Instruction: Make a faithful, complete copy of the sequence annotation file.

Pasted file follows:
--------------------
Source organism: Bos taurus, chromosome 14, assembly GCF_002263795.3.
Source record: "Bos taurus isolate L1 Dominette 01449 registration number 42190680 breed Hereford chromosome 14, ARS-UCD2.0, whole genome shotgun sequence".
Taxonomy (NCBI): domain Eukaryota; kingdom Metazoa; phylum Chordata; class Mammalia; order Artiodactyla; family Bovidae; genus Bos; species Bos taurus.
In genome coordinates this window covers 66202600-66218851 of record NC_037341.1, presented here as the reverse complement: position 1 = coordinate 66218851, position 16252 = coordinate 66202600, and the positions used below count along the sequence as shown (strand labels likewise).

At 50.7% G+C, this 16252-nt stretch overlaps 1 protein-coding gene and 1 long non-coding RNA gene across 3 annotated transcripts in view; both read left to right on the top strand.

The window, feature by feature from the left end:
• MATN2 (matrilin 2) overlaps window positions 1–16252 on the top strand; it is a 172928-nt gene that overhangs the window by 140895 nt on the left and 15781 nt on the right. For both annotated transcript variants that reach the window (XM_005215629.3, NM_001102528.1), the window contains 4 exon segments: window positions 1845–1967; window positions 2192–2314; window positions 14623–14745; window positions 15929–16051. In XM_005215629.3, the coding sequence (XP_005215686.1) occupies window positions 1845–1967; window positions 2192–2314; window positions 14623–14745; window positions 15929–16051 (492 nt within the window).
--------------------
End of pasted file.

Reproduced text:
Source organism: Bos taurus, chromosome 14, assembly GCF_002263795.3.
Source record: "Bos taurus isolate L1 Dominette 01449 registration number 42190680 breed Hereford chromosome 14, ARS-UCD2.0, whole genome shotgun sequence".
Taxonomy (NCBI): domain Eukaryota; kingdom Metazoa; phylum Chordata; class Mammalia; order Artiodactyla; family Bovidae; genus Bos; species Bos taurus.
In genome coordinates this window covers 66202600-66218851 of record NC_037341.1, presented here as the reverse complement: position 1 = coordinate 66218851, position 16252 = coordinate 66202600, and the positions used below count along the sequence as shown (strand labels likewise).

At 50.7% G+C, this 16252-nt stretch overlaps 1 protein-coding gene and 1 long non-coding RNA gene across 3 annotated transcripts in view; both read left to right on the top strand.

The window, feature by feature from the left end:
• MATN2 (matrilin 2) overlaps window positions 1–16252 on the top strand; it is a 172928-nt gene that overhangs the window by 140895 nt on the left and 15781 nt on the right. For both annotated transcript variants that reach the window (XM_005215629.3, NM_001102528.1), the window contains 4 exon segments: window positions 1845–1967; window positions 2192–2314; window positions 14623–14745; window positions 15929–16051. In XM_005215629.3, the coding sequence (XP_005215686.1) occupies window positions 1845–1967; window positions 2192–2314; window positions 14623–14745; window positions 15929–16051 (492 nt within the window).